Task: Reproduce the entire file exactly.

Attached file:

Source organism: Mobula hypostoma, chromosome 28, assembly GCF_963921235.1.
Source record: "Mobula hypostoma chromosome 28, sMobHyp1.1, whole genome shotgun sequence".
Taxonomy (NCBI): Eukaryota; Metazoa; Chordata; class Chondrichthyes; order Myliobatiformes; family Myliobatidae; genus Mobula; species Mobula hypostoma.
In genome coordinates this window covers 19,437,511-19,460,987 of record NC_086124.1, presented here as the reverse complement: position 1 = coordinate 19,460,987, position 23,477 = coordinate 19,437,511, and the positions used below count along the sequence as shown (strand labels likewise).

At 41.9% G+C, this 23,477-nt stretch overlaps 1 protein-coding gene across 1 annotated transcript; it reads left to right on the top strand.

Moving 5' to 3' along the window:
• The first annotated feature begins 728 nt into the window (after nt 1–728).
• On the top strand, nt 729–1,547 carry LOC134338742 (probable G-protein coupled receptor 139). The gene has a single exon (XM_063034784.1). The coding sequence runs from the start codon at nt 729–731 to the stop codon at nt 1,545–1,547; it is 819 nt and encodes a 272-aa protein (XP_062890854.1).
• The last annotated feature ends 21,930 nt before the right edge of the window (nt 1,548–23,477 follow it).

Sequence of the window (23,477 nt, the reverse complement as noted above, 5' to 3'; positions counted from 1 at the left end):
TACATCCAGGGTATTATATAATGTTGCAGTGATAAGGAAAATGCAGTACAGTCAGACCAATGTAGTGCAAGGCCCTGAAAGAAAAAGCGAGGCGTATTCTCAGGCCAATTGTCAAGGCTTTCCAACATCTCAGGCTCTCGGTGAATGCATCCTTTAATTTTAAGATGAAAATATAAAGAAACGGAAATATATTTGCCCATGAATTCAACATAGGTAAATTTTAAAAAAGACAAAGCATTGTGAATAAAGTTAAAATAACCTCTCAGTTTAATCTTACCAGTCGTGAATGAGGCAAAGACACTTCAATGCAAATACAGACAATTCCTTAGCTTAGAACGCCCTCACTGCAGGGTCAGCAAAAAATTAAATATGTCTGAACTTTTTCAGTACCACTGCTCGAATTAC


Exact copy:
Source organism: Mobula hypostoma, chromosome 28, assembly GCF_963921235.1.
Source record: "Mobula hypostoma chromosome 28, sMobHyp1.1, whole genome shotgun sequence".
Taxonomy (NCBI): Eukaryota; Metazoa; Chordata; class Chondrichthyes; order Myliobatiformes; family Myliobatidae; genus Mobula; species Mobula hypostoma.
In genome coordinates this window covers 19,437,511-19,460,987 of record NC_086124.1, presented here as the reverse complement: position 1 = coordinate 19,460,987, position 23,477 = coordinate 19,437,511, and the positions used below count along the sequence as shown (strand labels likewise).

At 41.9% G+C, this 23,477-nt stretch overlaps 1 protein-coding gene across 1 annotated transcript; it reads left to right on the top strand.

Moving 5' to 3' along the window:
• The first annotated feature begins 728 nt into the window (after nt 1–728).
• On the top strand, nt 729–1,547 carry LOC134338742 (probable G-protein coupled receptor 139). The gene has a single exon (XM_063034784.1). The coding sequence runs from the start codon at nt 729–731 to the stop codon at nt 1,545–1,547; it is 819 nt and encodes a 272-aa protein (XP_062890854.1).
• The last annotated feature ends 21,930 nt before the right edge of the window (nt 1,548–23,477 follow it).

Sequence of the window (23,477 nt, the reverse complement as noted above, 5' to 3'; positions counted from 1 at the left end):
TACATCCAGGGTATTATATAATGTTGCAGTGATAAGGAAAATGCAGTACAGTCAGACCAATGTAGTGCAAGGCCCTGAAAGAAAAAGCGAGGCGTATTCTCAGGCCAATTGTCAAGGCTTTCCAACATCTCAGGCTCTCGGTGAATGCATCCTTTAATTTTAAGATGAAAATATAAAGAAACGGAAATATATTTGCCCATGAATTCAACATAGGTAAATTTTAAAAAAGACAAAGCATTGTGAATAAAGTTAAAATAACCTCTCAGTTTAATCTTACCAGTCGTGAATGAGGCAAAGACACTTCAATGCAAATACAGACAATTCCTTAGCTTAGAACGCCCTCACTGCAGGGTCAGCAAAAAATTAAATATGTCTGAACTTTTTCAGTACCACTGCTCGAATTAC